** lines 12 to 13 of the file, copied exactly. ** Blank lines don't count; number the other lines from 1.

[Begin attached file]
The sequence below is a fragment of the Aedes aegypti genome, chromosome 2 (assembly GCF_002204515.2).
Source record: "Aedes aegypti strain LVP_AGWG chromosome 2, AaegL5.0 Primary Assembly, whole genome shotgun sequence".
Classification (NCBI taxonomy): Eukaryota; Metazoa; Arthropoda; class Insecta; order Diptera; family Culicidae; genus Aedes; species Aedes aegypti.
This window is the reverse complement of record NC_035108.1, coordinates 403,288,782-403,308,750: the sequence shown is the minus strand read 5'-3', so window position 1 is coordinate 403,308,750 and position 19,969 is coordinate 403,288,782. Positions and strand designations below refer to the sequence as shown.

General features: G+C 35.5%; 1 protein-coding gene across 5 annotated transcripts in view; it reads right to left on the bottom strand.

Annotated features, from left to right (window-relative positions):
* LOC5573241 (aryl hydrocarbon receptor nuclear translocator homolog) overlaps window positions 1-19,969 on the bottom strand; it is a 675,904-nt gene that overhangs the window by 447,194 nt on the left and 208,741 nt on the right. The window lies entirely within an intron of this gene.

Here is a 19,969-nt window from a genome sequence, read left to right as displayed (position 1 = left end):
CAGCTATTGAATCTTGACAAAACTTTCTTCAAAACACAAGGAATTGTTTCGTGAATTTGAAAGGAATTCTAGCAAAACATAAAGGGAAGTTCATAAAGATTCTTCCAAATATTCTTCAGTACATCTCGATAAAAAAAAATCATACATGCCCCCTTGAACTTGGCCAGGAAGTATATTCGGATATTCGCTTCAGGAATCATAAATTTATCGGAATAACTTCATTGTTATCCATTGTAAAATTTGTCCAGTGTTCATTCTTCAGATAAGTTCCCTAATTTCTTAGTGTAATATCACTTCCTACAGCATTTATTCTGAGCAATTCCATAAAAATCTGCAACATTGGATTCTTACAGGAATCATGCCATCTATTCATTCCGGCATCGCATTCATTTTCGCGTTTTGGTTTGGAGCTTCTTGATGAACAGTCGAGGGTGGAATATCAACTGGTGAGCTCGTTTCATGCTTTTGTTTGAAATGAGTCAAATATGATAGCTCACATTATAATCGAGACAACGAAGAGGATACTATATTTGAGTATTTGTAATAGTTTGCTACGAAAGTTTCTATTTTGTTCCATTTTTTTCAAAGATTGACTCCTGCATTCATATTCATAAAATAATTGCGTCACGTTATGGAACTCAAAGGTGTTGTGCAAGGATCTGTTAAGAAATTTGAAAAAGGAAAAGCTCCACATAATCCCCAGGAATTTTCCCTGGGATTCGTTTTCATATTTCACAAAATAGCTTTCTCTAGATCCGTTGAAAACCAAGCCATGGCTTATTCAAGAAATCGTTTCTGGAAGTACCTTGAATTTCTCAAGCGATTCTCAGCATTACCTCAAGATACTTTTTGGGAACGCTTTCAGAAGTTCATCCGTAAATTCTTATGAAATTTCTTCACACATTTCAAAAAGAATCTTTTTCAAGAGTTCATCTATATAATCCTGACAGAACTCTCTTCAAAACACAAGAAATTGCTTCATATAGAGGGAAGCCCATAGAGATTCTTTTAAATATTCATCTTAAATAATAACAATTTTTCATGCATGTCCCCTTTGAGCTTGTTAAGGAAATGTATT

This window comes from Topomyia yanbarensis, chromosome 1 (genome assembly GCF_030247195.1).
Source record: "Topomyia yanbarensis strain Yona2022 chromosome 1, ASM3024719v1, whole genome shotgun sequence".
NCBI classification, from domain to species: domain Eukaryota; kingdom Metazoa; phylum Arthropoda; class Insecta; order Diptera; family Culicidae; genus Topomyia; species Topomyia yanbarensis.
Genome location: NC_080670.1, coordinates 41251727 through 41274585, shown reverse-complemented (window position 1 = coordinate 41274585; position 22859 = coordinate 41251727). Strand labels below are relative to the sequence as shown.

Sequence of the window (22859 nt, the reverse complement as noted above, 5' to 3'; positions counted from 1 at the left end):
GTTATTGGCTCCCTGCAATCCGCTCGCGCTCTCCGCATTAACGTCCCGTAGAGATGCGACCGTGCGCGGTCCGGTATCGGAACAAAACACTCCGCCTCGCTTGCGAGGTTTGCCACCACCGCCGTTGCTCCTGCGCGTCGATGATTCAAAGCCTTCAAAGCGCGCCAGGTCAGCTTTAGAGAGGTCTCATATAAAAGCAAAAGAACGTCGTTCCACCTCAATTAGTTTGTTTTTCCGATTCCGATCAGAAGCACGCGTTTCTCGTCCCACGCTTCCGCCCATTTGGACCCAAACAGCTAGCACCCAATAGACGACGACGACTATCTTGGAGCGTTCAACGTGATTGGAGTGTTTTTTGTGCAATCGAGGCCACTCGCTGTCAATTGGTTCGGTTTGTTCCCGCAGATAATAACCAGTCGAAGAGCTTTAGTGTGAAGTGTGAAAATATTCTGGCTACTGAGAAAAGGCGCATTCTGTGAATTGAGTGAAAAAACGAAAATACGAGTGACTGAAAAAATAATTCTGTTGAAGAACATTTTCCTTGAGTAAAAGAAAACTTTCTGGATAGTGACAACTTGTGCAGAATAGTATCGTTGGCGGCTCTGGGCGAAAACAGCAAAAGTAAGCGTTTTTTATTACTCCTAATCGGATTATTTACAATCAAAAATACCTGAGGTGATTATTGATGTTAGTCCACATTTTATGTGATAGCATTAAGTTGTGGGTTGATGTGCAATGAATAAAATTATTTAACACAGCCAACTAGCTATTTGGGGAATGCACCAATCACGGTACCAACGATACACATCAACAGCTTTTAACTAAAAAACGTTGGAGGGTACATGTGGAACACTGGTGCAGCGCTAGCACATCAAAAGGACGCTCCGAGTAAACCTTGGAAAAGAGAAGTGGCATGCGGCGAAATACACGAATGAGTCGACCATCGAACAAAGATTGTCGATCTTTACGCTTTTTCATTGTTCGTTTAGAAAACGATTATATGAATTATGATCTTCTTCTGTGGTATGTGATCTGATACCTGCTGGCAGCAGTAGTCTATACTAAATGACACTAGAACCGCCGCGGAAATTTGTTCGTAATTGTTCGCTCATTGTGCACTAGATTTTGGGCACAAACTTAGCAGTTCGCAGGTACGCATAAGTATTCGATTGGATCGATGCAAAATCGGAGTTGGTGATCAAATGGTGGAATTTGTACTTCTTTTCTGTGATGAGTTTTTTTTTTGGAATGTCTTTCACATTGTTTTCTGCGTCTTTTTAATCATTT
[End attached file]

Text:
NCBI classification, from domain to species: domain Eukaryota; kingdom Metazoa; phylum Arthropoda; class Insecta; order Diptera; family Culicidae; genus Topomyia; species Topomyia yanbarensis.
Genome location: NC_080670.1, coordinates 41251727 through 41274585, shown reverse-complemented (window position 1 = coordinate 41274585; position 22859 = coordinate 41251727). Strand labels below are relative to the sequence as shown.